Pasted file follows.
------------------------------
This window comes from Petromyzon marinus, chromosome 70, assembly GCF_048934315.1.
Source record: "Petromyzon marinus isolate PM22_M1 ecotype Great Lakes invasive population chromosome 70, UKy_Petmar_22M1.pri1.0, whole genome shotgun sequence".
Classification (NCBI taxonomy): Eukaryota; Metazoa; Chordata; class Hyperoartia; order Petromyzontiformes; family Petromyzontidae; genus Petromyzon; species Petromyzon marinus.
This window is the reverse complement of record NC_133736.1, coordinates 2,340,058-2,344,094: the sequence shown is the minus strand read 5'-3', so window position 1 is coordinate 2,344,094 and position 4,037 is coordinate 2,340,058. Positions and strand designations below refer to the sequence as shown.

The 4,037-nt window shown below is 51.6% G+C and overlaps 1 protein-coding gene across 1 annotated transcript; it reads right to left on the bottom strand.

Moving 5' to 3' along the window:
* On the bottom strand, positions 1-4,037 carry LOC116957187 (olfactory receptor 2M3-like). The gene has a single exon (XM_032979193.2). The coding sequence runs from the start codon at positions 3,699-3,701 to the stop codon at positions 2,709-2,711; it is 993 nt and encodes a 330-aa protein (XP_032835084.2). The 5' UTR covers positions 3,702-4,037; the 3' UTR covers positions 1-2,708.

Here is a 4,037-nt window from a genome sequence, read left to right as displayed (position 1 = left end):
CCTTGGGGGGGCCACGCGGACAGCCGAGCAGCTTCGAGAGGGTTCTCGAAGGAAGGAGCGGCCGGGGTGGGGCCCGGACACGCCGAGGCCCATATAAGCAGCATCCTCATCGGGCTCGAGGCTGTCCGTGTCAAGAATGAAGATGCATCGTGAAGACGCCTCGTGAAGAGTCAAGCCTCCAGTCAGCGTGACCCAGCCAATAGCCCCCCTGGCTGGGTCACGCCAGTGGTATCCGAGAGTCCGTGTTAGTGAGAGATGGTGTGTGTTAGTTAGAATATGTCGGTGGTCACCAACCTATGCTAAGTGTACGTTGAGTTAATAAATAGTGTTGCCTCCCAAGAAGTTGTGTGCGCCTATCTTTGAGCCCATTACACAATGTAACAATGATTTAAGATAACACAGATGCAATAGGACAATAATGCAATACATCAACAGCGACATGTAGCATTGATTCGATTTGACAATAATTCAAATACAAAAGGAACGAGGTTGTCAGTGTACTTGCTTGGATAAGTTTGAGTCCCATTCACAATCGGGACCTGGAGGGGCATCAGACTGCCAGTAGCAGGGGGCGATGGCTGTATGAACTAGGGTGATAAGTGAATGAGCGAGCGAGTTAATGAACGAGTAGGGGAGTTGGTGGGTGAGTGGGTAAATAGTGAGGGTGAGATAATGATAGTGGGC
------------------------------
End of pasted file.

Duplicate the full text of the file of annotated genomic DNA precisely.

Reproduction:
This window comes from Petromyzon marinus, chromosome 70, assembly GCF_048934315.1.
Source record: "Petromyzon marinus isolate PM22_M1 ecotype Great Lakes invasive population chromosome 70, UKy_Petmar_22M1.pri1.0, whole genome shotgun sequence".
Classification (NCBI taxonomy): Eukaryota; Metazoa; Chordata; class Hyperoartia; order Petromyzontiformes; family Petromyzontidae; genus Petromyzon; species Petromyzon marinus.
This window is the reverse complement of record NC_133736.1, coordinates 2,340,058-2,344,094: the sequence shown is the minus strand read 5'-3', so window position 1 is coordinate 2,344,094 and position 4,037 is coordinate 2,340,058. Positions and strand designations below refer to the sequence as shown.

The 4,037-nt window shown below is 51.6% G+C and overlaps 1 protein-coding gene across 1 annotated transcript; it reads right to left on the bottom strand.

Moving 5' to 3' along the window:
* On the bottom strand, positions 1-4,037 carry LOC116957187 (olfactory receptor 2M3-like). The gene has a single exon (XM_032979193.2). The coding sequence runs from the start codon at positions 3,699-3,701 to the stop codon at positions 2,709-2,711; it is 993 nt and encodes a 330-aa protein (XP_032835084.2). The 5' UTR covers positions 3,702-4,037; the 3' UTR covers positions 1-2,708.

Here is a 4,037-nt window from a genome sequence, read left to right as displayed (position 1 = left end):
CCTTGGGGGGGCCACGCGGACAGCCGAGCAGCTTCGAGAGGGTTCTCGAAGGAAGGAGCGGCCGGGGTGGGGCCCGGACACGCCGAGGCCCATATAAGCAGCATCCTCATCGGGCTCGAGGCTGTCCGTGTCAAGAATGAAGATGCATCGTGAAGACGCCTCGTGAAGAGTCAAGCCTCCAGTCAGCGTGACCCAGCCAATAGCCCCCCTGGCTGGGTCACGCCAGTGGTATCCGAGAGTCCGTGTTAGTGAGAGATGGTGTGTGTTAGTTAGAATATGTCGGTGGTCACCAACCTATGCTAAGTGTACGTTGAGTTAATAAATAGTGTTGCCTCCCAAGAAGTTGTGTGCGCCTATCTTTGAGCCCATTACACAATGTAACAATGATTTAAGATAACACAGATGCAATAGGACAATAATGCAATACATCAACAGCGACATGTAGCATTGATTCGATTTGACAATAATTCAAATACAAAAGGAACGAGGTTGTCAGTGTACTTGCTTGGATAAGTTTGAGTCCCATTCACAATCGGGACCTGGAGGGGCATCAGACTGCCAGTAGCAGGGGGCGATGGCTGTATGAACTAGGGTGATAAGTGAATGAGCGAGCGAGTTAATGAACGAGTAGGGGAGTTGGTGGGTGAGTGGGTAAATAGTGAGGGTGAGATAATGATAGTGGGC